Doubtless Sir Eyre was speaking for all his colleagues at “the Office,” and perhaps all diplomats, when he said that he always “deplored all public speeches on foreign affairs.” That was the voice of the true professional, who thought diplomacy too important to be left to the politicians, let alone their electorates.

What’s more, he might have had a point. We are engulfed today in a concatenation of crises of the utmost gravity, as most people recognize even if they have no idea what to do.…  Seguir leyendo »

No European should be surprised at the resentful words spoken in Brussels last week by Robert Gates, the departing U.S. defense secretary. Americans have been grumbling about the failure of the European partners in NATO to pull their weight almost since the organization was founded in 1949.

“Because we had had our troops there, the Europeans had not done their share,” President Eisenhower said. “They won’t make the sacrifices to provide the soldiers for their own defense.”

But there is more to it. If the relationship of the United States with Europe in NATO included a dubious bargain from the start, the treaty organization did at least once have a clear purpose.…  Seguir leyendo »

“No one knows how to do pomp and circumstance like the Brits do.” An American woman was speaking, among the throng of more than a million in London on Friday morning, and it’s hard to argue with her. Even President Charles de Gaulle, no doting Anglophile, was awestruck by the sheer spectacle and precision of the Trooping the Color when in London once on the queen’s birthday.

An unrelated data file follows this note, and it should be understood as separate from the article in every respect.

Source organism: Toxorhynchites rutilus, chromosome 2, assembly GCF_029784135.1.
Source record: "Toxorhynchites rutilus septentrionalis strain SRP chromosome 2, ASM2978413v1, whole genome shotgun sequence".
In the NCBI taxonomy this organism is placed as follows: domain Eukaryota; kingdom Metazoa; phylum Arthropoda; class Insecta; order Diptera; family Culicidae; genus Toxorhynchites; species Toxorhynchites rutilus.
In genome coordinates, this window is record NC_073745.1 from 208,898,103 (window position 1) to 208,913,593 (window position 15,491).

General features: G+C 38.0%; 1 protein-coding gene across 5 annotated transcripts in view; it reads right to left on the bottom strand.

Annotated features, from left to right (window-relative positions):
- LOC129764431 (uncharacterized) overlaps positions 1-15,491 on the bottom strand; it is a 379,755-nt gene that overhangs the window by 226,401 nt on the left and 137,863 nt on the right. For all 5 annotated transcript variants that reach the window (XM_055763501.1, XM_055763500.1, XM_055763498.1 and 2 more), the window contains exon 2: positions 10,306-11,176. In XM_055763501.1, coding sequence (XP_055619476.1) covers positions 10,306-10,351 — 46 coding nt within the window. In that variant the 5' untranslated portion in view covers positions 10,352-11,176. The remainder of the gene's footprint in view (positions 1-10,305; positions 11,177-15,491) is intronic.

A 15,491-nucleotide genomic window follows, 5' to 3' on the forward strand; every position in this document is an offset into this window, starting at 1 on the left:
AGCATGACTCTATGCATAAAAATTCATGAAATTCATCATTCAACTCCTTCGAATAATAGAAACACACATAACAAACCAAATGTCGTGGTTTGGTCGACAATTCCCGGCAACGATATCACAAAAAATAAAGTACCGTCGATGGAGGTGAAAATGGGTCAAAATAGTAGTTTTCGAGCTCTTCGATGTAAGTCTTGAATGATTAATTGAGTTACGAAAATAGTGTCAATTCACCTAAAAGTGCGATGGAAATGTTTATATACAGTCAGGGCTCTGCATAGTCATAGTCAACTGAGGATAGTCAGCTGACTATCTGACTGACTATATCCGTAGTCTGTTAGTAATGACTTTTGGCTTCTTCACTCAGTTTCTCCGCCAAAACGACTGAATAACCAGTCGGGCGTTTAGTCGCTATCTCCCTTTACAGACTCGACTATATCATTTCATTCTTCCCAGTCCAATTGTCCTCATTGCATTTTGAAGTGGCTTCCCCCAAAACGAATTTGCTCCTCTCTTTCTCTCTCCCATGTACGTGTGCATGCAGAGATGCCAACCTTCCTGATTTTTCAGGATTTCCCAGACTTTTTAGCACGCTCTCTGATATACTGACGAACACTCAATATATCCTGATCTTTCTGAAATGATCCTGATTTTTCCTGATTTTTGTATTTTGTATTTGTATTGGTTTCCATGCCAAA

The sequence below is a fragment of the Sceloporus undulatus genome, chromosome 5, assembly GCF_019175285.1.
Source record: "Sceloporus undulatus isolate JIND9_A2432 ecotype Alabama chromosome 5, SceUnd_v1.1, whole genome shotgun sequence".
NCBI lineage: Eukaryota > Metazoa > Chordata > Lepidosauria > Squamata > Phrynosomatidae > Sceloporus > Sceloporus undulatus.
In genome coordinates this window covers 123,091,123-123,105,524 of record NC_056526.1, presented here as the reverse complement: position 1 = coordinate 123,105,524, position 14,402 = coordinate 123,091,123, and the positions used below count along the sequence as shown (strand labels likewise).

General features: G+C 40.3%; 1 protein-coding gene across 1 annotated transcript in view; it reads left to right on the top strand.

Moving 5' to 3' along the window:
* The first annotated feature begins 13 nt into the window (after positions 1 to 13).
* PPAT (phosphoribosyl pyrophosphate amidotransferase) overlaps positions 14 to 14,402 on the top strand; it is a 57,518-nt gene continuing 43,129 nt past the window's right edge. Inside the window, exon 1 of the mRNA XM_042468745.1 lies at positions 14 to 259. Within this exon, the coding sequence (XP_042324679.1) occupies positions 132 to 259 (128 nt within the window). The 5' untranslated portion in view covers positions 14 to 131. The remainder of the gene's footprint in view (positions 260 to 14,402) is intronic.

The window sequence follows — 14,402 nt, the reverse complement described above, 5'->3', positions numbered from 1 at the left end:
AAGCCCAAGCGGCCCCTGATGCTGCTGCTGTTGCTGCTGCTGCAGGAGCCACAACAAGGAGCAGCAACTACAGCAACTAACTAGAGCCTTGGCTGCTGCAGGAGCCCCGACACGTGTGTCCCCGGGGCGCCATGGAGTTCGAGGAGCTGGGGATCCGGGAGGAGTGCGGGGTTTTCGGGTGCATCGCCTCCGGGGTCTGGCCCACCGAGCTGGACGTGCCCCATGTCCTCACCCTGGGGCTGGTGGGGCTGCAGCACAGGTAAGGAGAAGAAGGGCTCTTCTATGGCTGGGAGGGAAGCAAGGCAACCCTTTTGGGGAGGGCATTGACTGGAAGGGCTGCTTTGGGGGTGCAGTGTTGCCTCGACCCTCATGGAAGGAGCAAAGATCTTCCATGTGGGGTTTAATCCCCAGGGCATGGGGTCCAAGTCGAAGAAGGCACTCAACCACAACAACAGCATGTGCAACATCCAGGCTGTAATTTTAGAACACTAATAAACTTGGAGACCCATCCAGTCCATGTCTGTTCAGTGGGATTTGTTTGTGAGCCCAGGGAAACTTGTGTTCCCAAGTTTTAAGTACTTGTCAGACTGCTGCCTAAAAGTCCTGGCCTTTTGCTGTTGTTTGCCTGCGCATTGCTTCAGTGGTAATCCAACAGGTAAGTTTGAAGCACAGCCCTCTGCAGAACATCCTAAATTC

Once again, the wedding of Prince William and Catherine Middleton — now the Duke and Duchess of Cambridge — displayed a native genius for putting on a good show. Everything about it, from the carriage procession to the trees inside Westminster Abbey to the groom’s scarlet Irish Guards tunic, mimicked by the ones the little pageboys wore, was infinitely stylish, with the perfection that comes of practice.…  Seguir leyendo »

Of all the dramatic changes history has witnessed since 1945 – the economic miracle in postwar western Europe, the collapse of Communism and now the latest boom and bust – none was more unforeseen than the resurgence of religion. A new «revolt of Islam» was quite unexpected 50 years ago, when secular Arab nationalism seemed the rising force, and when, for that matter, secular Israelis didn’t guess that «religious Zionists» would one day make the running in their country.

And yet what may be the most striking and important development is the renewed role of religion in the US, and its political implications.…  Seguir leyendo »

They say that if you can remember the 1960s you weren’t there, but everyone seems to remember 1968. At any rate, you will find plenty of decrepit old soixante-huitards gathering round this May Day, wheezing and arthritic, to recall the days of our hot youth. For some of my contemporaries, that year remains what the Spanish civil war was said to have been for an earlier generation, the emotional experience of their lifetime. Even for those of us who sat on the touchline watching the political turmoils of that summer with ironic detachment, 1968 is still a sharp memory, and there’s no doubt that it had profound and lasting legacies.…  Seguir leyendo »